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November 7, 2017 > BART fare evaders beware

BART fare evaders beware

By Roelle Balan

People who like to skip out on paying for a BART ticket just to save a few bucks better watch out. BART Board of Directors passed an ordinance Thursday, October 26, 2017 that will criminalize adults who go through fare gates without any form of BART payment. A separate ordinance involving minors who fare evade also passed.

Starting January 1, 2018, all passengers must show a valid ticket or proof of payment when asked for one by a BART police officer or community service officer. Proof of payment does not mean one can pull up their latest bank account balance. The person just needs to show they used a ticket to go through BART fare gates. The ordinance says a ÒticketÓ includes the magnetic stripe tickets, Clipper Cards, BART-issued passes or any other type of pass authorized by BART.

The ordinance states adults will be allowed up to two civil administrative citations within a full year before getting a criminal infraction on the third time they bypass gates without paying. Federal law prohibits BART from criminalizing minors, defined as ages 5-17, who fare evade. Civil administrative penalties are given to minors who leap the gates and must offer community service as an option instead of the penalty.

People who receive a citation for fare skipping will have to pay a fine: $75 for adults and $55 for minors. Adults who receive a civil fine can also do community service if they qualify as being at or below 250 percent of the Federal Poverty Guideline. Adults can show proof they are qualified through documents including enrollment letters showing they are eligible for assistance programs like CalFresh (food stamps), a recent federal tax return, or a monthÕs worth of pay stubs. All minors will have the option to choose community service instead of the fine. The Board of Directors agreed that on rare instances, adults who have income above the poverty guideline are subject to an administrative process where they can ask for the option of volunteering instead of paying the fine.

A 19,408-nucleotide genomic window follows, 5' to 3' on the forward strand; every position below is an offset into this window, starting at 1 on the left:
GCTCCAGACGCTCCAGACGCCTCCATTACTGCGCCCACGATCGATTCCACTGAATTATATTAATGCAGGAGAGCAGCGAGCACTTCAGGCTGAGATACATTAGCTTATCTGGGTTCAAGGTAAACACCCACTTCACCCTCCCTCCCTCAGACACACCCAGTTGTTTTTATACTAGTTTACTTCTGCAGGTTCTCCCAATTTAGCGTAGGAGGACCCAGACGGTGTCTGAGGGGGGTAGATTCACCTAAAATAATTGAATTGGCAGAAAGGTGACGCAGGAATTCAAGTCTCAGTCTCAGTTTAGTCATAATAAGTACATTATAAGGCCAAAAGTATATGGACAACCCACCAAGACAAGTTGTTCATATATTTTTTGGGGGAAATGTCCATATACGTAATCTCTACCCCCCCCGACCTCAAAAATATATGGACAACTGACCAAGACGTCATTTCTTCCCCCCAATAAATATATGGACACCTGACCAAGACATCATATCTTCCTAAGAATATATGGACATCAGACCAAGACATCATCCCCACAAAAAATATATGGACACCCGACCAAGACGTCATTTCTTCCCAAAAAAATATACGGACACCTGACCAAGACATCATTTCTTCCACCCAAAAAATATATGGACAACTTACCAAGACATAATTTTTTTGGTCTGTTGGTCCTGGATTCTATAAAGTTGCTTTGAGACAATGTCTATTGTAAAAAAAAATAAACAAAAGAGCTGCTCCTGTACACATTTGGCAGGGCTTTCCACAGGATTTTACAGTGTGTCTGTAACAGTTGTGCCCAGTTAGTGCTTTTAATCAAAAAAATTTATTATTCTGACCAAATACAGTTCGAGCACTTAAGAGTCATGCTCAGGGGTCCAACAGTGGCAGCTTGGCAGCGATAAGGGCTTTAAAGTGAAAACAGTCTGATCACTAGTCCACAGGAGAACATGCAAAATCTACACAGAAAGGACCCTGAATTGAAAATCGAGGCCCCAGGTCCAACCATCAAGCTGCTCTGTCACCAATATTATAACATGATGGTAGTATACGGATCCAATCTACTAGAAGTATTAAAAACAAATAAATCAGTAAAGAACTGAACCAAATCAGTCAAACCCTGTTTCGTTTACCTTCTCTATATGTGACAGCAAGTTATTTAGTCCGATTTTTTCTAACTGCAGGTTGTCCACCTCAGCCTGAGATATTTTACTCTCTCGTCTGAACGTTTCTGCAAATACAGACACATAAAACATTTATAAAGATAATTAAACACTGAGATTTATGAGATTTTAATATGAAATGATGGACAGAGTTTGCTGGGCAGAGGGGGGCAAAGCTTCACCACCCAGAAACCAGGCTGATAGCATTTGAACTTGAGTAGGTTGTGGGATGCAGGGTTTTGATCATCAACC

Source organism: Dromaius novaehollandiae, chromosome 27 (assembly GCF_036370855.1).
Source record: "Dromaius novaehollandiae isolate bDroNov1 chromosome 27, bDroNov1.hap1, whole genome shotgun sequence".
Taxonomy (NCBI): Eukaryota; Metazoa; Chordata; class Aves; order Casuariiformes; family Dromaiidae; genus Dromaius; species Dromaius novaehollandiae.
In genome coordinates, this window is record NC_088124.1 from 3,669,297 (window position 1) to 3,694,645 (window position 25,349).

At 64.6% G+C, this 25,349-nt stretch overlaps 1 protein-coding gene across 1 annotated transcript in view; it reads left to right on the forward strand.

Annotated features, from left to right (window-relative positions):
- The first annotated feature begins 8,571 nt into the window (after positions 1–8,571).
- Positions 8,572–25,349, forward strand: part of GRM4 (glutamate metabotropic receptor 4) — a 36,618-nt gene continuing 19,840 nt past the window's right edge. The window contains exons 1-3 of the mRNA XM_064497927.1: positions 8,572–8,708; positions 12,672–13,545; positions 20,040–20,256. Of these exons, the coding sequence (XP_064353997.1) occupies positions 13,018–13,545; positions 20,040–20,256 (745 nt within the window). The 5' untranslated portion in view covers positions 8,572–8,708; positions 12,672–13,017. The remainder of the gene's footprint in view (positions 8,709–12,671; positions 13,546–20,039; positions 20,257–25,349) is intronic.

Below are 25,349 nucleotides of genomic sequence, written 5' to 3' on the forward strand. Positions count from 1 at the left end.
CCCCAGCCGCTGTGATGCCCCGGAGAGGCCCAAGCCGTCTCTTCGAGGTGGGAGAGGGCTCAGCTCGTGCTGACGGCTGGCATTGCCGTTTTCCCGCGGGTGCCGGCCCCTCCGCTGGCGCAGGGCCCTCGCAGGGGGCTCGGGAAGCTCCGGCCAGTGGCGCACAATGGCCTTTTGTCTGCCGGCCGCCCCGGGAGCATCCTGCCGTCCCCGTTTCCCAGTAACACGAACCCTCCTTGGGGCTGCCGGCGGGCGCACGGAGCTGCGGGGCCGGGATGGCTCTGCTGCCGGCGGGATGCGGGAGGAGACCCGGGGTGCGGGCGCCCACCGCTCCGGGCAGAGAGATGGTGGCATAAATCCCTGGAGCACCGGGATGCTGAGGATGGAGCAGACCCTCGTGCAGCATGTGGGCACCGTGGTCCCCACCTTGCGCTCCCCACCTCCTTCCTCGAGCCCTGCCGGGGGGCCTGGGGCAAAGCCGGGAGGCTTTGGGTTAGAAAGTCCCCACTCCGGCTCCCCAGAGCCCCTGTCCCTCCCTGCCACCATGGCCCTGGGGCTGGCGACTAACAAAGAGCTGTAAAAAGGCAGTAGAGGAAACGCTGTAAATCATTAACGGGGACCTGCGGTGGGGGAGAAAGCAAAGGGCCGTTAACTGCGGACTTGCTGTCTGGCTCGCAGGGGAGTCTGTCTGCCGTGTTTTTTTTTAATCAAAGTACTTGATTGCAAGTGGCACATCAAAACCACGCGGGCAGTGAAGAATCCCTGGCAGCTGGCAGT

BART General Manager Grace Crunican said in a statement BART police officers will record proof of payment inspections with body cameras.

BART Police Chief Carlos Rojas said, ÒThe BART police department is completely committed to make sure that we do unbiased and fair and equitable policing when it comes to proof of payment.Ó

To ensure unbiased inspections, Crunican said the inspection staff will, ÒÉprogress from one person to the next closest person, not skipping any persons in between.Ó

BART loses an estimated $15 million to $25 million every year from passengers who cheat the transit system.

The Board will receive a status update report by BART police after six months. That report includes the number of Proof of Payment inspections, civil citations, and criminal infraction citations. Rojas said in addition to the report, quarterly audits will be made where they will look at information including age, gender, race, and location of the passenger who violates the ordinance.

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